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Errata

In Charles Cogan’s article, “The Iraq Crisis and France: Heaven-Sent Opportunity or Problem from Hell?”, French Politics, Culture & Society 22, 3 (Fall 2004), it was stated on page 126 that on 21 December 2002 the French Chief of Staff visited the Pentagon.

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Index to Volume 22 (2004)

Index to Volume 22 (2004)

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Le Conseil français du culte musulman

Jonathan Laurence

Politicians and civil servants charged with the task of helping a “French Islam” emerge in late twentieth-century France faced a vast, transnational network of more than 1600 Muslim associations and mosques in dozens of French towns and cities. During the colonial era, Islam in French Algeria was exempted from the 1905 separation of church and state, and no one at the time imagined that one century later, 5 million Muslims would inhabit metropolitan France. The legacy of French and later, Algerian, state oversight of the Muslim religion is still felt within Islam in France today. In the post-colonial period up until the 1980s, French authorities relied on immigrants’ home governments for the accommodation of religious requirements, from the salaries of imams to the creation of prayer spaces.

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Preface

Adrian van den Hoven

This collection of twenty-one articles by thirteen American, six British, and two Canadian scholars is divided into four sections: Sartre and Philosophy; Sartre and Psychology; Sartre: (Auto)biography, Theater, and Cinema; and, finally, Sartre and Politics. The great diversity of approaches and commentaries is a tribute to the stature of Sartre, whose writings continue to have an impact on the English-speaking world and farther afield.

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Sartre at One Hundred: A Man of the Nineteenth Century Addressing the Twenty-First?

Thomas R. Flynn

We are celebrating the centennial year of the birth of Jean-Paul Sartre (1905-1980). His death and the huge funeral cortege that spontaneously gathered on that occasion marked the passing of the last of the philosophical "personalities" of our era. Contrast, for example, his departure, which I did not witness, with that of Michel Foucault, which I did. The latter was acknowledged in a modest ceremony at the door of the Salpêtrière Hospital; his private funeral in the province was even more stark. The two passings exhibit the distinction graphically. Foucault, the most likely candidate to become Sartre's successor as reigning intellectual on the Left Bank, exited the institution that had figured in several of his books attended by a small crowd of a couple hundred, admittedly assembled without public notification, on a damp morning to hear Gilles Deleuze read a brief passage from the preface to The Uses of Pleasure. Describing philosophy as "the critical work that thought brings to bear on itself," the message had an ironically haunting Sartrean ring.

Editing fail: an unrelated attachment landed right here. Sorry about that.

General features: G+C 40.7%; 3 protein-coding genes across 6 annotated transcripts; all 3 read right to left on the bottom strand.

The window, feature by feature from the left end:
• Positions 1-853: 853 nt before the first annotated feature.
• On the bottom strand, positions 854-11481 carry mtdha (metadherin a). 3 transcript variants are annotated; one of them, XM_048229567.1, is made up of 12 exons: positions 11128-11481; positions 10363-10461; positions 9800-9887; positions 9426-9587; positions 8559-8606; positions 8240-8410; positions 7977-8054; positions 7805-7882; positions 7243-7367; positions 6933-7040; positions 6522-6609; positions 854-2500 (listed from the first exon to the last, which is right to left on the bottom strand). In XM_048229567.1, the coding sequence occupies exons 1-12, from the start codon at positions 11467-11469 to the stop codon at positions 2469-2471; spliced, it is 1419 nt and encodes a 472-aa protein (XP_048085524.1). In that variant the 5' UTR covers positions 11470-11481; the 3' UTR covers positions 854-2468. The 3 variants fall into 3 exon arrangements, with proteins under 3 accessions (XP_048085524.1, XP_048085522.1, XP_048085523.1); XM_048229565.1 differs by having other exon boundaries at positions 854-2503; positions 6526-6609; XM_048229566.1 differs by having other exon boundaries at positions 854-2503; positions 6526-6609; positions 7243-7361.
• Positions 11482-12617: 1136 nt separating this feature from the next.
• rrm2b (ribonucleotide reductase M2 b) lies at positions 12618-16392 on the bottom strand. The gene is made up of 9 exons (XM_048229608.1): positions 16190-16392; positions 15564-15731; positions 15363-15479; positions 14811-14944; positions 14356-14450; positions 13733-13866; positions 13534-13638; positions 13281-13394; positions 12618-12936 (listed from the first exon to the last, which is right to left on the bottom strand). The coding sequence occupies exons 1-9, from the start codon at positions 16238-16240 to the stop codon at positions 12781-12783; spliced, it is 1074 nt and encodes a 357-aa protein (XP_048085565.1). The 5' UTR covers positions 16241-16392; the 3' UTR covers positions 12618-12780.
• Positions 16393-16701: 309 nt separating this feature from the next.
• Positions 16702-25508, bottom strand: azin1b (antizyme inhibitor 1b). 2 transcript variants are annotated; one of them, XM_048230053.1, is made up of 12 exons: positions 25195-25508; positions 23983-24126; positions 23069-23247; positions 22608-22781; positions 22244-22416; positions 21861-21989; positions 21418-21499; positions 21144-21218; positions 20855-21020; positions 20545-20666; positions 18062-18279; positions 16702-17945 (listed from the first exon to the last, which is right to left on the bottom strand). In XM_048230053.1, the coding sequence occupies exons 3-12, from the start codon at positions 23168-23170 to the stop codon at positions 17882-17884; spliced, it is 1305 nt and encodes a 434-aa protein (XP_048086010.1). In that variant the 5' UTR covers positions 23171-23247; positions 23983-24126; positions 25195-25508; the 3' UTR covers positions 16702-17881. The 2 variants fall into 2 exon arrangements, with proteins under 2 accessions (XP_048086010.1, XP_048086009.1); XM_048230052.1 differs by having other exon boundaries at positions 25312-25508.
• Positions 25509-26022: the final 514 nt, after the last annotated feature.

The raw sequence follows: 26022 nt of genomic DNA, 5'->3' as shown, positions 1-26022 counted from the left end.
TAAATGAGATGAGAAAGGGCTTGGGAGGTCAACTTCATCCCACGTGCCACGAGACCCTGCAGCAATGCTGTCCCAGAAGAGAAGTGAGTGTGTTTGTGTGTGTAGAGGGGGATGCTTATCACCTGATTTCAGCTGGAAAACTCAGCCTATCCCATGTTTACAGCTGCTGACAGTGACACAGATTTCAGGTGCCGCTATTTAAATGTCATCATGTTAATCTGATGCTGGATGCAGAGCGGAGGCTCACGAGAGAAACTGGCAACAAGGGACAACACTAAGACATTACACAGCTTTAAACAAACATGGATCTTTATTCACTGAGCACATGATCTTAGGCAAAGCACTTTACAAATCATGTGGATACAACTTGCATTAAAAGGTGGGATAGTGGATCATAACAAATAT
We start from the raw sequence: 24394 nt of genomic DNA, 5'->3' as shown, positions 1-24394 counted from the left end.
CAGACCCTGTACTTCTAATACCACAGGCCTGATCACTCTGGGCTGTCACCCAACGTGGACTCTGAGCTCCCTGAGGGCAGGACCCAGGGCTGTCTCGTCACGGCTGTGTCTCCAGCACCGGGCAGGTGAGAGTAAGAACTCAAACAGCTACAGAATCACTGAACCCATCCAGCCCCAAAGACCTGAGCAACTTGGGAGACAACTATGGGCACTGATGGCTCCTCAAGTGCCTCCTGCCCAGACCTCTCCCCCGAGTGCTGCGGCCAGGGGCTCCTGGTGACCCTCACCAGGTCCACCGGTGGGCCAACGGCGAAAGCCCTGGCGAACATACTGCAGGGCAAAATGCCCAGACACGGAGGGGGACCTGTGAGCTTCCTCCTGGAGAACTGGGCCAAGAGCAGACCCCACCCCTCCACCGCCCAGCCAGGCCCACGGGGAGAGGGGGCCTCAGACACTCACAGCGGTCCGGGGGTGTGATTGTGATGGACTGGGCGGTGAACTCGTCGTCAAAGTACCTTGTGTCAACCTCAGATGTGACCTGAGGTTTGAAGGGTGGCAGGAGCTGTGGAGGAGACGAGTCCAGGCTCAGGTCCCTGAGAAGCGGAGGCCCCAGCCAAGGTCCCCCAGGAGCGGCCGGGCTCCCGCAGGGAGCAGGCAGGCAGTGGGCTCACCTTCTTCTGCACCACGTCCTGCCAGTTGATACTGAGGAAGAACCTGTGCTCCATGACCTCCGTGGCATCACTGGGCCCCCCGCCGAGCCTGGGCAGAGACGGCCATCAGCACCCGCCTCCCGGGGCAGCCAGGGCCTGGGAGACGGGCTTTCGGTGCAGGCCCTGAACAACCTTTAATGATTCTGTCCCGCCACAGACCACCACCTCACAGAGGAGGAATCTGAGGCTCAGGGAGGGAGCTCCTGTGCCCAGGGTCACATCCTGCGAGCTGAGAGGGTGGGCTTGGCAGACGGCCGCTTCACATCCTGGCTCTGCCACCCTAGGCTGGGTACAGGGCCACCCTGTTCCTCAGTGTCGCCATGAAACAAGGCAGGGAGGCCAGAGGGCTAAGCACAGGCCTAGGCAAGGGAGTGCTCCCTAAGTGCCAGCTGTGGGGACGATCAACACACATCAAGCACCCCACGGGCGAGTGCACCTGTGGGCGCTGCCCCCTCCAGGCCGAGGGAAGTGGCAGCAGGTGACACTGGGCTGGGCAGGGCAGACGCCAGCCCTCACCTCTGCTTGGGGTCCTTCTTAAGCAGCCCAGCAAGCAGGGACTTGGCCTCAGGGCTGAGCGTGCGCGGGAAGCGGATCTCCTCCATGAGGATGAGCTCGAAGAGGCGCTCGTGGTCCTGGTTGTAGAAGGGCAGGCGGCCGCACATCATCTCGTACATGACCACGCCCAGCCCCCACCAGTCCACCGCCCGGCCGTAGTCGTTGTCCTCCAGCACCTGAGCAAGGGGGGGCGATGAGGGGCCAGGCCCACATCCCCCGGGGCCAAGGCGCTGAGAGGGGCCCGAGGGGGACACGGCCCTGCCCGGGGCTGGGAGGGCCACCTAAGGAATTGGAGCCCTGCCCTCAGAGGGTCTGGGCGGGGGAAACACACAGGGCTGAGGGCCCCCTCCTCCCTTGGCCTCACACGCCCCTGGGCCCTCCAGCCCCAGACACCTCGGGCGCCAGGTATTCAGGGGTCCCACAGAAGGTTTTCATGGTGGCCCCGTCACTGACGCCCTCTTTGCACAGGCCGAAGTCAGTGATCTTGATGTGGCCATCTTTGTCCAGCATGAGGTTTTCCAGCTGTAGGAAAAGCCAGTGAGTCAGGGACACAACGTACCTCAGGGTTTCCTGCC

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Contributors

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Editorial

Some years ago, at a meeting of the Groupe d’études sartriennes in Paris, one of the editors made the claim that to understand Sartre one had to view him as a person who constantly measured himself against the leading lights of the past, of his age, and that at the same time, he foreshadowed the coming age. The contributions in this issue reveal the extent to which recent Sartre scholarship illustrates this point since they emphasize to what enormous degree Sartre remains pivotal to the understanding of ethical questions, postmodernism and such thinkers as Marcuse, Foucault and Fanon, but also such stellar figures from the past as Goethe and Nietzsche.

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Notice Board

The Notice Board seeks to publicize all matters relating to Sartre scholarship, but more specifically, higher degrees (in progress or completed), seminars, and conference papers. We are also pleased to publish conference reports and news from Sartre societies. Another important feature of the Notice Board is its record of publications.